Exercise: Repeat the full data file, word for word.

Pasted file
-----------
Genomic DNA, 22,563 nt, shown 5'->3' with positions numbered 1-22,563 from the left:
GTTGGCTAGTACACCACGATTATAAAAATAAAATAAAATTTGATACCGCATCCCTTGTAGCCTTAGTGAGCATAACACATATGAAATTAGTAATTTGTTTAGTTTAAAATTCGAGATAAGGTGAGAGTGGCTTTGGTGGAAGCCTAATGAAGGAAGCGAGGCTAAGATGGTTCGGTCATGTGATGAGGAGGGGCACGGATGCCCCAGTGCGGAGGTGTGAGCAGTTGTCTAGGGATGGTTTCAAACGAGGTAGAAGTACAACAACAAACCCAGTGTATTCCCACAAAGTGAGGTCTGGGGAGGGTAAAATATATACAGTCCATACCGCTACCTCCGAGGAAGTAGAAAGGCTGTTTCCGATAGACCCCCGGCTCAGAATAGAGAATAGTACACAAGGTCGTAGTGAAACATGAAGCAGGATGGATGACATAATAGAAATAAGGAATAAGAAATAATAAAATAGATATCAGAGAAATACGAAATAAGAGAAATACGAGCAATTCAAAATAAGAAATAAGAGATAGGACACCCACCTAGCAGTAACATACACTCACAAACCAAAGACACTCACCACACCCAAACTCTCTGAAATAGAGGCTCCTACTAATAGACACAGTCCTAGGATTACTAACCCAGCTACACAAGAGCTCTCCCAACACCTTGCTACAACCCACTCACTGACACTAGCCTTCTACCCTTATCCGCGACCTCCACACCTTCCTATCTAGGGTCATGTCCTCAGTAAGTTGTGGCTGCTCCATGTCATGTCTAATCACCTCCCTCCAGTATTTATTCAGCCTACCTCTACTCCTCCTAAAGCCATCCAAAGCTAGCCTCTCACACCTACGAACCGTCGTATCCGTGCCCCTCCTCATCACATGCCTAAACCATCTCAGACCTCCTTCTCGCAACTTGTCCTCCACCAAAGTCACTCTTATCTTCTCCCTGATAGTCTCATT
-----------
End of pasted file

Genomic DNA, 22,563 nt, shown 5'->3' with positions numbered 1-22,563 from the left:
GTTGGCTAGTACACCACGATTATAAAAATAAAATAAAATTTGATACCGCATCCCTTGTAGCCTTAGTGAGCATAACACATATGAAATTAGTAATTTGTTTAGTTTAAAATTCGAGATAAGGTGAGAGTGGCTTTGGTGGAAGCCTAATGAAGGAAGCGAGGCTAAGATGGTTCGGTCATGTGATGAGGAGGGGCACGGATGCCCCAGTGCGGAGGTGTGAGCAGTTGTCTAGGGATGGTTTCAAACGAGGTAGAAGTACAACAACAAACCCAGTGTATTCCCACAAAGTGAGGTCTGGGGAGGGTAAAATATATACAGTCCATACCGCTACCTCCGAGGAAGTAGAAAGGCTGTTTCCGATAGACCCCCGGCTCAGAATAGAGAATAGTACACAAGGTCGTAGTGAAACATGAAGCAGGATGGATGACATAATAGAAATAAGGAATAAGAAATAATAAAATAGATATCAGAGAAATACGAAATAAGAGAAATACGAGCAATTCAAAATAAGAAATAAGAGATAGGACACCCACCTAGCAGTAACATACACTCACAAACCAAAGACACTCACCACACCCAAACTCTCTGAAATAGAGGCTCCTACTAATAGACACAGTCCTAGGATTACTAACCCAGCTACACAAGAGCTCTCCCAACACCTTGCTACAACCCACTCACTGACACTAGCCTTCTACCCTTATCCGCGACCTCCACACCTTCCTATCTAGGGTCATGTCCTCAGTAAGTTGTGGCTGCTCCATGTCATGTCTAATCACCTCCCTCCAGTATTTATTCAGCCTACCTCTACTCCTCCTAAAGCCATCCAAAGCTAGCCTCTCACACCTACGAACCGTCGTATCCGTGCCCCTCCTCATCACATGCCTAAACCATCTCAGACCTCCTTCTCGCAACTTGTCCTCCACCAAAGTCACTCTTATCTTCTCCCTGATAGTCTCATT